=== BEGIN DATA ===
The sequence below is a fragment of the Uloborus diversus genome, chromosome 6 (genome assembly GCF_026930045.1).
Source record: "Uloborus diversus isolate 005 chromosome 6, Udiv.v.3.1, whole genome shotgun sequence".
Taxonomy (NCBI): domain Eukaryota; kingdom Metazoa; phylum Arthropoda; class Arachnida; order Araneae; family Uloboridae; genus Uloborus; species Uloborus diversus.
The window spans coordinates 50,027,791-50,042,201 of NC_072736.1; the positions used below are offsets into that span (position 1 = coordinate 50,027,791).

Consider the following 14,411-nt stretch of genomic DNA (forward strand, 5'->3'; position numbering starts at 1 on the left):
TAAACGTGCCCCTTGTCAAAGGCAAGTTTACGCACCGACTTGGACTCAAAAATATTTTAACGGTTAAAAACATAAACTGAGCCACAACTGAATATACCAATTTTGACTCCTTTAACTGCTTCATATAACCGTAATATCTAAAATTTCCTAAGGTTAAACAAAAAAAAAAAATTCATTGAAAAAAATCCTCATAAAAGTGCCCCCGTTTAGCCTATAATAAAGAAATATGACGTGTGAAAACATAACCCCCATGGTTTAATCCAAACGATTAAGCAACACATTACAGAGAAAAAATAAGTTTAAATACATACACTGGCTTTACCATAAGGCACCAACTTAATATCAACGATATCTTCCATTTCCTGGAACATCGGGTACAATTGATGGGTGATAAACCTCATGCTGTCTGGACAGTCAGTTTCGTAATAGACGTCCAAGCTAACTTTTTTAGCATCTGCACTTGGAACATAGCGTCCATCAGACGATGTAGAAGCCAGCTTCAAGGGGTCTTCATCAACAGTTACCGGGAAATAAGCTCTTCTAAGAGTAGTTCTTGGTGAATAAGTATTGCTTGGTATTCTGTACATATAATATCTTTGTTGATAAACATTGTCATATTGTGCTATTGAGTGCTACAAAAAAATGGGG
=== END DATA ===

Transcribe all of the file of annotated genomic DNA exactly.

The sequence below is a fragment of the Uloborus diversus genome, chromosome 6 (genome assembly GCF_026930045.1).
Source record: "Uloborus diversus isolate 005 chromosome 6, Udiv.v.3.1, whole genome shotgun sequence".
Taxonomy (NCBI): domain Eukaryota; kingdom Metazoa; phylum Arthropoda; class Arachnida; order Araneae; family Uloboridae; genus Uloborus; species Uloborus diversus.
The window spans coordinates 50,027,791-50,042,201 of NC_072736.1; the positions used below are offsets into that span (position 1 = coordinate 50,027,791).

Consider the following 14,411-nt stretch of genomic DNA (forward strand, 5'->3'; position numbering starts at 1 on the left):
TAAACGTGCCCCTTGTCAAAGGCAAGTTTACGCACCGACTTGGACTCAAAAATATTTTAACGGTTAAAAACATAAACTGAGCCACAACTGAATATACCAATTTTGACTCCTTTAACTGCTTCATATAACCGTAATATCTAAAATTTCCTAAGGTTAAACAAAAAAAAAAAATTCATTGAAAAAAATCCTCATAAAAGTGCCCCCGTTTAGCCTATAATAAAGAAATATGACGTGTGAAAACATAACCCCCATGGTTTAATCCAAACGATTAAGCAACACATTACAGAGAAAAAATAAGTTTAAATACATACACTGGCTTTACCATAAGGCACCAACTTAATATCAACGATATCTTCCATTTCCTGGAACATCGGGTACAATTGATGGGTGATAAACCTCATGCTGTCTGGACAGTCAGTTTCGTAATAGACGTCCAAGCTAACTTTTTTAGCATCTGCACTTGGAACATAGCGTCCATCAGACGATGTAGAAGCCAGCTTCAAGGGGTCTTCATCAACAGTTACCGGGAAATAAGCTCTTCTAAGAGTAGTTCTTGGTGAATAAGTATTGCTTGGTATTCTGTACATATAATATCTTTGTTGATAAACATTGTCATATTGTGCTATTGAGTGCTACAAAAAAATGGGG